• 10. very beginning it is however not known if national legal frameworks that are at currentin place are of an equal challenge to be overcome as experienced within the openEDcase.5 Sustainability Challenges: The Absence of an OE Service Infrastructure and perceived Lack of Business ModelsAt this point in time the concept of Open Education, as well as of Open EducationServices, is still in its infancy and there is the absence of well-established marketprinciples and concepts. The European Learning Industry Group (ELIG), as an openEDproject partner, has been carrying out a number of stakeholder consultations. Thefindings of such consultations (ELIG, 2011) highlighted in this regard that looking atsimilar market approaches, notably the Open Source Software one, shows that such newmodels are initially often confined to the specialist and fringe developmentcommunities. In this Open Source Software case commercial software companies longlooked on Open Source Software, but did not embrace the concept and failed to see howOpen Source Software could support their highly commercialised world. Twenty yearson, Open Source Software is routinely behind many consumer and industrial products,such as satellite boxes, smart phones, PCs, etc.ELIG has further been carrying out a survey across the breadth of the learning industry(ELIG, 2011) that shows that there are clear indications that the commercial learningindustry has not yet fully engaged with Open Education (OE). The commercialhesitation to adopt OE is in large part due to a perceived lack of associated newbusiness models. Despite this perceived lack of associated new business models,education services are nonetheless already well established for more then a decade ashas been detailed within section 3. What might be thus indeed a novelty is to provideservices within an OE setting that is characterized by institutional detachment, theunbundling of the traditionally bundled education package into its component parts, andthe larger number of stakeholders that might act as education provider. This certainlydoes require a certain infrastructure to support the offering of such services and as hasbeen discussed within section 4. The comparison of currently existing OE case that isprovided within the following section suggest however that such supportiveinfrastructure does not exist at this point in time. 7
  • 11. 6 Comparison of openED concepts against further OE casesThe openED course has been implementing and testing a OE service infrastructureaimed at enabling third party education providers to offer services to the courseparticipants, be it for free or against fee. This service infrastructure had beenimplemented alongside the openED piloting phase and it has been considering a limitednumber of services such as in-class support, virtual tutoring, and marked assessmentand certification. During the openED piloting phase a number of OE service providershave been offering services for the course, though at this point in time remains unclearto which degree those services have been actually used and whether or not theimplemented service infrastructure and approach does workout as envisioned and couldbe ultimately taken further from a research project level into a more formal andmainstream education context.Given that OE and OE services are still at a relatively early stage the openED conceptcan also not be compared against well-established and mature OE cases, which do notexist at this point in time. However, and to allow for a better understanding on thepotential applicability of the openED concepts and its service infrastructure this sectionwill compare a number of currently emergent similar OE initiatives. The purpose of thiscomparison is thus to gain a better understanding on the state of the art of OE conceptsand service approaches and to identify similarities and deviations.The following provided information has been collected via desktop research within theinvestigated OE case websites or via third party sources as detailed within the Annex‘a’. 8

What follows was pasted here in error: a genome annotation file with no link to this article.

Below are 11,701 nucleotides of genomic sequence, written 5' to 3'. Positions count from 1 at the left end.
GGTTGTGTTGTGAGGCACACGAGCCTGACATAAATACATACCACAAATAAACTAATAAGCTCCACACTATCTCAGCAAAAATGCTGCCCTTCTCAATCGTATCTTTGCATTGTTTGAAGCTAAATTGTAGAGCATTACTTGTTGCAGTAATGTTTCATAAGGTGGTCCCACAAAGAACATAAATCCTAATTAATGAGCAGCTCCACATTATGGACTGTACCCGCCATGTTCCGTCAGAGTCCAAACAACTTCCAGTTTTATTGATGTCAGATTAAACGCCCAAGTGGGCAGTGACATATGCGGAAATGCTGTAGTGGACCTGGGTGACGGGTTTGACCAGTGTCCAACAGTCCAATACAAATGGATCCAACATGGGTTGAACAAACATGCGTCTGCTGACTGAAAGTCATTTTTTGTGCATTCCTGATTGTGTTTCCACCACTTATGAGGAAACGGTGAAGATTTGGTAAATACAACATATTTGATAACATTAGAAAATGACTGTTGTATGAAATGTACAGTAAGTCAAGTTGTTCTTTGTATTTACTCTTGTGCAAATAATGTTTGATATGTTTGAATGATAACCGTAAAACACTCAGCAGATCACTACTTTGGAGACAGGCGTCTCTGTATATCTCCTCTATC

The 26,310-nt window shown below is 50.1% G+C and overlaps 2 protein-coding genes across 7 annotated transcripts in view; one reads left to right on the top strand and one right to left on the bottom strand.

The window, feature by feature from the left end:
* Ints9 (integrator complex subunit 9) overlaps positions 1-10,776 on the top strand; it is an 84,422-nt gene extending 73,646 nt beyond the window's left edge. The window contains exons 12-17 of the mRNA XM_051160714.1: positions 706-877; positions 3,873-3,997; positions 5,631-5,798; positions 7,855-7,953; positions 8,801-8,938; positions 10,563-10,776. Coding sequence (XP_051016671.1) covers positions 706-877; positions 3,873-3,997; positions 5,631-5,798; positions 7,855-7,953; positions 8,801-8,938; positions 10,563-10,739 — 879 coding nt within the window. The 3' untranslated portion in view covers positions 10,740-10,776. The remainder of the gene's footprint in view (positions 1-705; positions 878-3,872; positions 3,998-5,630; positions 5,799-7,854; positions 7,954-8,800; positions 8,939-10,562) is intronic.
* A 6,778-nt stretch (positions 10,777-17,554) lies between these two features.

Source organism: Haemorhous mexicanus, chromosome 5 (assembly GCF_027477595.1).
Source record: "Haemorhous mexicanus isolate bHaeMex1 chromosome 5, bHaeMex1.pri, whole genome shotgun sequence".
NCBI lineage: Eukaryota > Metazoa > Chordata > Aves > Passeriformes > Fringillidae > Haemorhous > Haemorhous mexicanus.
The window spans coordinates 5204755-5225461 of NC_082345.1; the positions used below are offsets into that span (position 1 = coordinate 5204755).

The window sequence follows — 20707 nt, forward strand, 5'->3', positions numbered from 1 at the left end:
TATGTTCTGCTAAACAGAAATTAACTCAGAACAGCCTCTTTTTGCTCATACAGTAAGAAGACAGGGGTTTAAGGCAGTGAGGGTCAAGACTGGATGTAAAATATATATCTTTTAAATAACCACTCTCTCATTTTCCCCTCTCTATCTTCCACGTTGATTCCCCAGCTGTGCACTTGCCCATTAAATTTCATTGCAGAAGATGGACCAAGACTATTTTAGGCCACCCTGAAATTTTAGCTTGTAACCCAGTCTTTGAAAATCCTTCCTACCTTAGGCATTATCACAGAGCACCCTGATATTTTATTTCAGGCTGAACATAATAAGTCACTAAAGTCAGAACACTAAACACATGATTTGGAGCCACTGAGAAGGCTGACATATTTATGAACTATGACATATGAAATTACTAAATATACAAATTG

• 12. 6.1 Case 1: openEDCharacteristics / Cases openEDMaturity ResearchCountry EuropeFunding Grant (EU, EACEA).Stakeholder Higher Education Institutions, Adult Education Provider, Web based communities and social spaces.Formal / Non-formal Formal and non-formal.education approachTraditional, Parallel or Combined approach of traditional and open learning. One course many provider / many provision modes concept.Combined approach (e.g.one course manyprovider / manyprovision modes)Education materials Use of educational materials from participating education provider. Use of educational material now available for free on the internet. Collaborative development of curriculum and course design.Localizations / Yes, but no supportive technology in placeVersioningModularity Yes, course broken down in modules.Bundling of education Unbundled, broken down in component parts (course design, lectures, support, assessment, certification, etc.).packageInstitutional attachment Detached from single institution.Training of Trainers Yes, short training course.ProgrammeTechnology Available and adapted OSS & web based technologies. 9